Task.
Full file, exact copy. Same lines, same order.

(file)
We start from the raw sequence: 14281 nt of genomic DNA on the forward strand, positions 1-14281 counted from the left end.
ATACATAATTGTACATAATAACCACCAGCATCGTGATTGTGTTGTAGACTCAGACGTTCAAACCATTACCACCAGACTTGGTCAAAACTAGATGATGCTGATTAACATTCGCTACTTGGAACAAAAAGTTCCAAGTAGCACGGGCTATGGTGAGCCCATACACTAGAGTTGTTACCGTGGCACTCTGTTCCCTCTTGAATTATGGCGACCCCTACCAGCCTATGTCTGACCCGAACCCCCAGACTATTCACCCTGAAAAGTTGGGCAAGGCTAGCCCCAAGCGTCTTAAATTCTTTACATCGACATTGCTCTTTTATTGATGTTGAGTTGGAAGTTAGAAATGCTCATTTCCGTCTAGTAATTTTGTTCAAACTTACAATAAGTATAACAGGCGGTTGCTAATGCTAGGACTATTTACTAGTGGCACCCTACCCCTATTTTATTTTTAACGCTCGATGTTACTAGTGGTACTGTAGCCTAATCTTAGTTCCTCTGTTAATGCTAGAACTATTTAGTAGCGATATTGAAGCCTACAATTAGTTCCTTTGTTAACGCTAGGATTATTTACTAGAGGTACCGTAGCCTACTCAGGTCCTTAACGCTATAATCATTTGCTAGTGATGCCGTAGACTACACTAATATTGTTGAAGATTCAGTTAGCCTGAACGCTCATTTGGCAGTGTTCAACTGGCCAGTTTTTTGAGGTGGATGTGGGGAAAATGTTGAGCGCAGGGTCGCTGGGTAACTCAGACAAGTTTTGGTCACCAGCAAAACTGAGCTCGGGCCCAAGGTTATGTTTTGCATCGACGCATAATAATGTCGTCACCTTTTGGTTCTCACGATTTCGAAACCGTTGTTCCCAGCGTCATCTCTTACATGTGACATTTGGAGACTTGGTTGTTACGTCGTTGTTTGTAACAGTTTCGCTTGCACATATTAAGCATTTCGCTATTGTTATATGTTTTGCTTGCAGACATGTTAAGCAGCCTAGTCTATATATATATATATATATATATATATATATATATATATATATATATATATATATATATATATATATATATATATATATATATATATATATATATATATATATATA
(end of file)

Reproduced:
We start from the raw sequence: 14281 nt of genomic DNA on the forward strand, positions 1-14281 counted from the left end.
ATACATAATTGTACATAATAACCACCAGCATCGTGATTGTGTTGTAGACTCAGACGTTCAAACCATTACCACCAGACTTGGTCAAAACTAGATGATGCTGATTAACATTCGCTACTTGGAACAAAAAGTTCCAAGTAGCACGGGCTATGGTGAGCCCATACACTAGAGTTGTTACCGTGGCACTCTGTTCCCTCTTGAATTATGGCGACCCCTACCAGCCTATGTCTGACCCGAACCCCCAGACTATTCACCCTGAAAAGTTGGGCAAGGCTAGCCCCAAGCGTCTTAAATTCTTTACATCGACATTGCTCTTTTATTGATGTTGAGTTGGAAGTTAGAAATGCTCATTTCCGTCTAGTAATTTTGTTCAAACTTACAATAAGTATAACAGGCGGTTGCTAATGCTAGGACTATTTACTAGTGGCACCCTACCCCTATTTTATTTTTAACGCTCGATGTTACTAGTGGTACTGTAGCCTAATCTTAGTTCCTCTGTTAATGCTAGAACTATTTAGTAGCGATATTGAAGCCTACAATTAGTTCCTTTGTTAACGCTAGGATTATTTACTAGAGGTACCGTAGCCTACTCAGGTCCTTAACGCTATAATCATTTGCTAGTGATGCCGTAGACTACACTAATATTGTTGAAGATTCAGTTAGCCTGAACGCTCATTTGGCAGTGTTCAACTGGCCAGTTTTTTGAGGTGGATGTGGGGAAAATGTTGAGCGCAGGGTCGCTGGGTAACTCAGACAAGTTTTGGTCACCAGCAAAACTGAGCTCGGGCCCAAGGTTATGTTTTGCATCGACGCATAATAATGTCGTCACCTTTTGGTTCTCACGATTTCGAAACCGTTGTTCCCAGCGTCATCTCTTACATGTGACATTTGGAGACTTGGTTGTTACGTCGTTGTTTGTAACAGTTTCGCTTGCACATATTAAGCATTTCGCTATTGTTATATGTTTTGCTTGCAGACATGTTAAGCAGCCTAGTCTATATATATATATATATATATATATATATATATATATATATATATATATATATATATATATATATATATATATATATATATATATATATATATATATATATATATA